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Sociology in the Garden

Beyond the Liberal Grammar of Contemporary Sociology

Nissim Mizrachi

neighborhoods and towns, populated primarily by Mizrahim, which voted for right-wing/religious parties as opposed to more upscale areas, populated primarily by Ashkenazim, which voted for leftist-liberal parties. 7 Regarding participation in the events described

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Alena Minchenia

and political changes and encompasses a continuum from protests’ supporters to activists. The second factor relates to participation in protests as a professional activity and includes such actors as journalists, civil right defenders, experts, and

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Introduction

War Veterans and the Construction of Citizenship Categories

Nikkie Wiegink, Ralph Sprenkels, and Birgitte Refslund Sørensen

citizenship. Our studies draw attention to patriotism and participation in a particular armed struggle as markers for inclusion in the polity (see Metsola, this section), which broadens the analysis of identity markers often associated with citizenship such as

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Introduction

The Generative Power of Political Emotions

Mette-Louise Johansen, Therese Sandrup, and Nerina Weiss

Abstract

Moral outrage has until now been conceptualized as a call to action, a reaction to injustice and transgressions, and a forceful motor for democratic participation, acts of civil disobedience, and violent and illicit action. This introduction goes beyond linear causality between trigger events, political emotions, and actions to explore moral outrage as it is experienced and expressed in contexts of political violence, providing a better understanding of that emotion’s generic power. Moral outrage is here understood as a multidimensional emotion that may occur momentarily and instantly, and exist as an enduring process and being-in-the-world, based on intergenerational experiences of violence, state histories, or local contexts of fear and anxiety. Because it appears in the intersubjective field, moral outrage is central for identity politics and social positioning, so we show how moral outrage may be a prism to investigate and understand social processes such as mobilization, collectivities, moral positioning and responsiveness, and political violence.

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Rwandan Women No More

Female Génocidaires in the Aftermath of the 1994 Rwandan Genocide

Erin Jessee

Since the 1994 Rwandan genocide, the current government has arrested approximately 130,000 civilians who were suspected of criminal responsibility. An estimated 2,000 were women, a cohort that remains rarely researched through an ethnographic lens. This article begins to address this oversight by analyzing ethnographic encounters with 8 confessed or convicted female génocidaires from around Rwanda. These encounters reveal that female génocidaires believe they endure gender-based discrimination for having violated taboos that determine appropriate conduct for Rwandan women. However, only female génocidaires with minimal education, wealth, and social capital referenced this gender-based discrimination to minimize their crimes and assert claims of victimization. Conversely, female elites who helped incite the genocide framed their victimization in terms of political betrayal and victor’s justice. This difference is likely informed by the female elites’ participation in the political processes that made the genocide possible, as well as historical precedence for leniency where female elites are concerned.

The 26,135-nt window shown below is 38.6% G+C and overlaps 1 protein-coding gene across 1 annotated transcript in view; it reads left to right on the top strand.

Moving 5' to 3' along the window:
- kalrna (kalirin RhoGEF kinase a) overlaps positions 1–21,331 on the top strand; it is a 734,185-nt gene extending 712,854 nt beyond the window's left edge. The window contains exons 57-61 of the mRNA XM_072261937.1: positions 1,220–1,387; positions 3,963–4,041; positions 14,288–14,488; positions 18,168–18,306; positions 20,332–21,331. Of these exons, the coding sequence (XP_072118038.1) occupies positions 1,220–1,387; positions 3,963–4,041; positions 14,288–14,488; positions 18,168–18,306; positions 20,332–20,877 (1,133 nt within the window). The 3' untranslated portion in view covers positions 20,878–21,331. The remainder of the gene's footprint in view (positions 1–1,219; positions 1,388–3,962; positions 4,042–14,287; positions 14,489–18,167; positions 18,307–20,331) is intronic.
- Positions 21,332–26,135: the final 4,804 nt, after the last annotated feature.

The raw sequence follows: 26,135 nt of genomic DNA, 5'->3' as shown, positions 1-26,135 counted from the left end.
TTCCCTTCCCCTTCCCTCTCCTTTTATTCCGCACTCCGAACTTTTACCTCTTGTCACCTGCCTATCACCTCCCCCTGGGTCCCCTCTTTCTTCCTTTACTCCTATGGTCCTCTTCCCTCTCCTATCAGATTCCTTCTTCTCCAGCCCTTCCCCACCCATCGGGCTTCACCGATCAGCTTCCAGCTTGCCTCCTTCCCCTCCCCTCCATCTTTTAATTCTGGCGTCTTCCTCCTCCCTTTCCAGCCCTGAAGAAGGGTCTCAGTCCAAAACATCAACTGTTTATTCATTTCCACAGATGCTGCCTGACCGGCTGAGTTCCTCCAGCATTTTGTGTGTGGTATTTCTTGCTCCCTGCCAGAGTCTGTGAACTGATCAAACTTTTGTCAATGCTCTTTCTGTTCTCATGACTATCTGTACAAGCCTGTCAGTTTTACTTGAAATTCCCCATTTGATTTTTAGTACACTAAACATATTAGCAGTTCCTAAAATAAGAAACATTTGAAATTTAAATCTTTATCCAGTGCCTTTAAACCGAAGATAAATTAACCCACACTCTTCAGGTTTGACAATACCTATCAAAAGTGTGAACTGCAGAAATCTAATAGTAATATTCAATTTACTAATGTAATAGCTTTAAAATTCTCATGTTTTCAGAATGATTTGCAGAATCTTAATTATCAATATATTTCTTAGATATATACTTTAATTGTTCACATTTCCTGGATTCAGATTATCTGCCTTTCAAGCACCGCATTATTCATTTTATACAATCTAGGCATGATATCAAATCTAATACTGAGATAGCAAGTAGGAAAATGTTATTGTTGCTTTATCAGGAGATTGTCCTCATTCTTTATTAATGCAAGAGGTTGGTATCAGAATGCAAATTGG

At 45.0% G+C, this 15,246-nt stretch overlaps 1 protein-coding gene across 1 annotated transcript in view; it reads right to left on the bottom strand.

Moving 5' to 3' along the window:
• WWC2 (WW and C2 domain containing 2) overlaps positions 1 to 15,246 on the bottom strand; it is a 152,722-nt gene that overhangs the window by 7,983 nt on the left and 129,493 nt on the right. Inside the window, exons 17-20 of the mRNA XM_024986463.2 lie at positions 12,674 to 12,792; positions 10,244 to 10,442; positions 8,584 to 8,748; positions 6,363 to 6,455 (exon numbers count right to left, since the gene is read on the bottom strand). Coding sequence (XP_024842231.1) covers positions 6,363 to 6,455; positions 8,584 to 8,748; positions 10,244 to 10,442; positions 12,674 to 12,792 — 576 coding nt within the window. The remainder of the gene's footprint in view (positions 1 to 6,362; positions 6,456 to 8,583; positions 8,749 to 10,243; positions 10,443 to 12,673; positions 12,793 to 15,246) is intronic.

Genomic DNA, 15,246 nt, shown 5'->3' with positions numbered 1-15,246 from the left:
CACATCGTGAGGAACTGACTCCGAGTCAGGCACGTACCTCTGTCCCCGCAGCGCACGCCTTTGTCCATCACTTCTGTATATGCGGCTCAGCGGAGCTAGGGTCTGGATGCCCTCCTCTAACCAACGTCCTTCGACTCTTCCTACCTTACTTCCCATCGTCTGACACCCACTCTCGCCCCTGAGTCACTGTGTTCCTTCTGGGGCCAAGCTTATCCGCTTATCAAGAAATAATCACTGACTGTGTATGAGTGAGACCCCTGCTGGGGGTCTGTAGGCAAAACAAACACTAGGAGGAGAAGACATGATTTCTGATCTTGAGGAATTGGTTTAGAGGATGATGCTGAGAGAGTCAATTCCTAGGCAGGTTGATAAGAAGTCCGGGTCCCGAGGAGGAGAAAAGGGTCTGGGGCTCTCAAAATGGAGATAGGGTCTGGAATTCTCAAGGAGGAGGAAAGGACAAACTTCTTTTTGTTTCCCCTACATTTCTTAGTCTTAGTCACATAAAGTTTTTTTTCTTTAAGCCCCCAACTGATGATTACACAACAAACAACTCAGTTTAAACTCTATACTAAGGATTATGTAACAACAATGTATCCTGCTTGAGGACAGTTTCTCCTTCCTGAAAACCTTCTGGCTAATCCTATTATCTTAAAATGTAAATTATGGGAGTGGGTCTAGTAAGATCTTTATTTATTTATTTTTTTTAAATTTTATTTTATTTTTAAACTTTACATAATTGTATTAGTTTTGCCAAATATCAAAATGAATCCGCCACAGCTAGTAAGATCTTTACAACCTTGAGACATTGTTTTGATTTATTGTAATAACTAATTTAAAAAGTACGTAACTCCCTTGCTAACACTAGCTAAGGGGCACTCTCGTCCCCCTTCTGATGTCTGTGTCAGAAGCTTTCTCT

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Pac'Stão versus the City of Police

Contentious Activism Facing Megaprojects, Authoritarianism, and Violence

Einar Braathen

and asks what happens to community activism when the state brings a large-scale urban development program to a socially disadvantaged area (e.g., the favelas), where the official policy of the government is “social participation” in any development

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Introduction

Post-Conflict Dynamics in Bosnia-Herzegovina: Identities, Nationalization, and Missing Bodies

Katerina Seraïdari

people can be socioeconomically empowered during or after the explosion of violence. The place of women in society is, for example, influenced by war. Speaking about the participation of Greek women in the Civil War from 1946 to 1949, Janet Hart (1996

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Curating Conflict

Four Exhibitions on Jerusalem

Sa'ed Atshan and Katharina Galor

Palestinians, ignoring their participation in the city's history, past and present. The Tower of David Museum uses an ancient citadel to display Jerusalem's historical legacy in chronological sequence (for more on memory and the Davidization of Jerusalem, see

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“Where Is the New Constitution?”

Public Protest and Community-Building in Post–Economic Collapse Iceland

Timothy Heffernan

and participation in call-and-response chants, in what Randall Collins refers to as the “high ritual density” of protests. For Collins (2001: 28) , this occurs through a “bodily awareness of copresence” which promotes “a shared focus of attention” and

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Seeking Recognition, Becoming Citizens

Achievements and Grievances among Former Combatants from Three Wars

Johanna Söderström

developed over the years. In Colombia and Namibia, the armed conflict and participation signified a deep political commitment, whereas the United States relied on volunteers and draftees during the Vietnam War. The Vietnam veteran in the United States faced